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Shipped on Board Date – should it be stamped and signed by the shipping line..??

  • Shipped-on-board notation is a common notation on a bill of lading
  • Shipped-on-board notation is not a mandatory requirement
  • Shipping lines may or may not sign a shipped-on-board notation

I received the below question from a reader

if a credit ask for a “signed shipped on board date” and shipping line says the bill of lading has been signed so also the shipped on board has to be considered signed, no need to sign separately.

Is there in the UCP 600 an article that confirm that if a bill of lading has been signed each part has to be considered “signed” ?

This is an interesting question as usual.. Let us first see

What is a Shipped on Board Date and why is it important..??

As we know, a Bill of Lading is the most important transport document in the global shipping process and has 3 basic purposes or roles..

  1. Evidence of Contract of Carriage– emphasis on the term “Evidence
  2. Receipt of Goods– emphasis on the term “Receipt“ and
  3. Document of Title to the goods– emphasis on the term “Title

A bill of lading also carries several clauses and stamps each with its own meaning and bearing on the document and liabilities..

A shipped-on-board notation or stamp is one such item that is commonly seen on a bill of lading..

Bear in mind that this is NOT a mandatory notation or stamp from the perspective of a shipping line, but it could be a mandatory requirement for the client as required by a letter of credit or financial institution or the buyer of the goods..

The purpose of a Shipped on Board (SOB) notation or stamp is to confirm that the shipping line has received and loaded the cargo physically on board the specified ship/voyage..

shipped on board stamp

There may or may not be a date stamp next to this SOB stamp as this depends on the shipping line and their policy..

Some shipping lines may still be following the practice of putting a separate stamp showing Shipped on Board (could look like the image on the right) as it could be a security requirement for them..

Other shipping lines may have a printed notation (could look like below) simply showing “Shipped On Board” with or without a date based on their policy/requirement..Shipped on Board Date – should it be stamped and signed by the shipping line..??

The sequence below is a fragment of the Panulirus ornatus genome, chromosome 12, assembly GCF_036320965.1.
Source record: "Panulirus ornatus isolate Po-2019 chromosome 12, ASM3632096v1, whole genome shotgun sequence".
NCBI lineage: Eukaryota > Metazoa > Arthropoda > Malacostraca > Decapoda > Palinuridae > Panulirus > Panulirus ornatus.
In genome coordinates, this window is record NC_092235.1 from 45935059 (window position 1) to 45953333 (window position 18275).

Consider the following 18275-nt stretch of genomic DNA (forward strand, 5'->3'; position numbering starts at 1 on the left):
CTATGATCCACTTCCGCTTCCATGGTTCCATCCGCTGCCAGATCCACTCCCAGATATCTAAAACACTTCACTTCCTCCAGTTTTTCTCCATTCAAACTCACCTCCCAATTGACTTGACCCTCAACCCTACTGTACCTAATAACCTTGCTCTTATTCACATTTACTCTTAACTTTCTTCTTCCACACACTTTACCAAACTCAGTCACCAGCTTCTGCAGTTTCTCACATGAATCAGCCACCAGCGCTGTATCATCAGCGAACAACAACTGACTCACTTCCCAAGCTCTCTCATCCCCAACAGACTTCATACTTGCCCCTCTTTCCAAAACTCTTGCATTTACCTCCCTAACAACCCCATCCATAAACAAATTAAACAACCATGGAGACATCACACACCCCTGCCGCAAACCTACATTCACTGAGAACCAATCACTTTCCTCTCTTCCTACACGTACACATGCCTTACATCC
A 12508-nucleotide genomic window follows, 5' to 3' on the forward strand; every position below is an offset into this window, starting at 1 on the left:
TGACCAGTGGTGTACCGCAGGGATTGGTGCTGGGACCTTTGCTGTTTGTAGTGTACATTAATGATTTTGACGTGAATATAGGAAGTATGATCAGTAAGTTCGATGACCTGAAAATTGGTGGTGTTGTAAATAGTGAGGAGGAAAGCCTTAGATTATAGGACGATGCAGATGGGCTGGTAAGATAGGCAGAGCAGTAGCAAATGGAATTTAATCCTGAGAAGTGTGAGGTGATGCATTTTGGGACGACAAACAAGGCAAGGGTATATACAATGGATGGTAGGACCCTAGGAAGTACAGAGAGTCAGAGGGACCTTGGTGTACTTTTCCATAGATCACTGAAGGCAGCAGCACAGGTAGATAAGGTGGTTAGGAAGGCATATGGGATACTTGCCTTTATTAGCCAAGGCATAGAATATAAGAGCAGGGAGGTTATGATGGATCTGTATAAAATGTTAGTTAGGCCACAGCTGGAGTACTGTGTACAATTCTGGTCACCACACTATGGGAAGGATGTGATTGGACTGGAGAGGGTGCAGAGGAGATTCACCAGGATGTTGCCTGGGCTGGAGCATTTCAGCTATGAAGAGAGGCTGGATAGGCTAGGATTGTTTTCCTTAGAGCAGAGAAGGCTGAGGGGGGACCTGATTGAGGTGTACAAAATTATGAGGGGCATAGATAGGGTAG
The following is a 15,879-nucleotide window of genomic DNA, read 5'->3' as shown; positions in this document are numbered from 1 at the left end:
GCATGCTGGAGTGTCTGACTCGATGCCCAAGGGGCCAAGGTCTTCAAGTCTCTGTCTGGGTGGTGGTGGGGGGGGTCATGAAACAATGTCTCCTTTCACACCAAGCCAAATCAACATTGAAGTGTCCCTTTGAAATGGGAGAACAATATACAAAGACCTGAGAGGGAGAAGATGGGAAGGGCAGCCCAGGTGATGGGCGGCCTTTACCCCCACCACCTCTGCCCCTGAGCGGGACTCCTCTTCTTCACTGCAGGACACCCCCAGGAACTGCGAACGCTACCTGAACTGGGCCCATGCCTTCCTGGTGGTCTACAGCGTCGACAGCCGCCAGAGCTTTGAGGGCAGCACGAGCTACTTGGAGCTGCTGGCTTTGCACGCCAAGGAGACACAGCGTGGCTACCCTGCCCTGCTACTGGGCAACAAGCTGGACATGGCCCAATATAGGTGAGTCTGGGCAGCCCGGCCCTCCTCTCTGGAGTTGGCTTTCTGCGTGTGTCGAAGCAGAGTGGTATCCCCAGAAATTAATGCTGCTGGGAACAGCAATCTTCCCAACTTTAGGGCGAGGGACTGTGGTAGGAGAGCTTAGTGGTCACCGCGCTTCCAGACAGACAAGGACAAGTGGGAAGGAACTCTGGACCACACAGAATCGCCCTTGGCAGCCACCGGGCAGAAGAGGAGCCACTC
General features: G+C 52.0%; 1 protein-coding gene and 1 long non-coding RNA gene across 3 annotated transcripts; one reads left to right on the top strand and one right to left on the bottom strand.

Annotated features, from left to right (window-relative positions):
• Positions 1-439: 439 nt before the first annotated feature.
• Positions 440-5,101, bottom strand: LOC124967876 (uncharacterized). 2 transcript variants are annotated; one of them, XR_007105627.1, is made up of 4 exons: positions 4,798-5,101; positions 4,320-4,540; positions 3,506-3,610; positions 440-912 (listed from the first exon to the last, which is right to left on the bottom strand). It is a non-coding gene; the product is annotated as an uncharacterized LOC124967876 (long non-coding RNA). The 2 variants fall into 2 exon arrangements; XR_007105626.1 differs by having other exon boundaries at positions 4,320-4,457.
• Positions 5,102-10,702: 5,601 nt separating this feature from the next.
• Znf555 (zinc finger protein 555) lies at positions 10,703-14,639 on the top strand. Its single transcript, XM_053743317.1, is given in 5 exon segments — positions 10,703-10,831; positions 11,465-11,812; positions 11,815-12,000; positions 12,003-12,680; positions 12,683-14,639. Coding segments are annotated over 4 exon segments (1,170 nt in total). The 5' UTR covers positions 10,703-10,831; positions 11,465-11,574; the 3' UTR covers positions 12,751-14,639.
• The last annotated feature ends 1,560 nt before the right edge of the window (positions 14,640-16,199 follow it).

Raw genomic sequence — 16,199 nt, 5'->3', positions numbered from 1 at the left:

Is the Shipped on Board notation/date mandatory when a letter of credit is involved..??

Not as per UCP600 Article 20 – Section A – Sub-Section II which says below about SOB Date on the bill of lading :

The date of issuance of the bill of lading will be deemed to be the date of shipment unless the bill of lading contains an on board notation indicating the date of shipment, in which case the date stated in the on board notation will be deemed to be the date of shipment.

So, if a bill of lading is issued without a shipped-on-board date, the date of issuance of the bill of lading will be considered as the shipped-on-board date..

If there is a separate notation of showing Shipped on Board with date in the body of the bill of lading, the SOB date should always be on or before the Bill of Lading date..

Does a shipped-on-board notation with a date require to be signed..??

Now to answer whether a shipped-on-board date notation needs a separate signature next to it, the answer is that it is simply a question of choice..

A shipping line may or may not sign it as per their policy.. There is no rule or regulation that says the SOB DATE must be signed..

If the letter of credit requires the SOB to be dated AND signed, the client can request the same from the shipping line and they may accept it, unless they have any specific policy prohibiting it..

In this regard, also note UCP600 – Article 3 which says

A document may be signed by handwriting, facsimile signature, perforated signature, stamp, symbol or any other mechanical or electronic method of authentication.

and UCP600 – Article 17 (b) which says

A bank shall treat as an original any document bearing an apparently original signature, mark, stamp, or label of the issuer of the document, unless the document itself indicates that it is not an original.


Based on the above, whether the Shipped on Board Date is signed or not, if a bill of lading is issued as an original and has been signed in the relevant area provided, it covers ALL information including stamps and clauses of the bill of lading unless there are alterations made to the bill of lading details in which case those also must be signed..

So, the shipping line would be correct in saying that if the bill of lading has been signed the shipped-on-board notation is also considered to be signed and there is no need to sign it separately..

This article has been republished after some critical updates..

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Hariesh Manaadiar
Hariesh Manaadiar
I am Hariesh Manaadiar, the Founder of Shipping and Freight Resource.. I have been in the dynamic shipping and freight industry for over three decades and have worked in several sectors.. I share my experiences and knowledge of the industry through this blog for those looking for help in the industry.. Stay subscribed for more free useful content about shipping, freight, maritime, logistics, supply chain and trade..


  1. Your finding on SOB as to it would be deemed to be dated as reflected on BOL or would be self-validated if it carries a date endorsed, to make it clear that the shipper has shipped on a date fair enough to support his financial negotiation.


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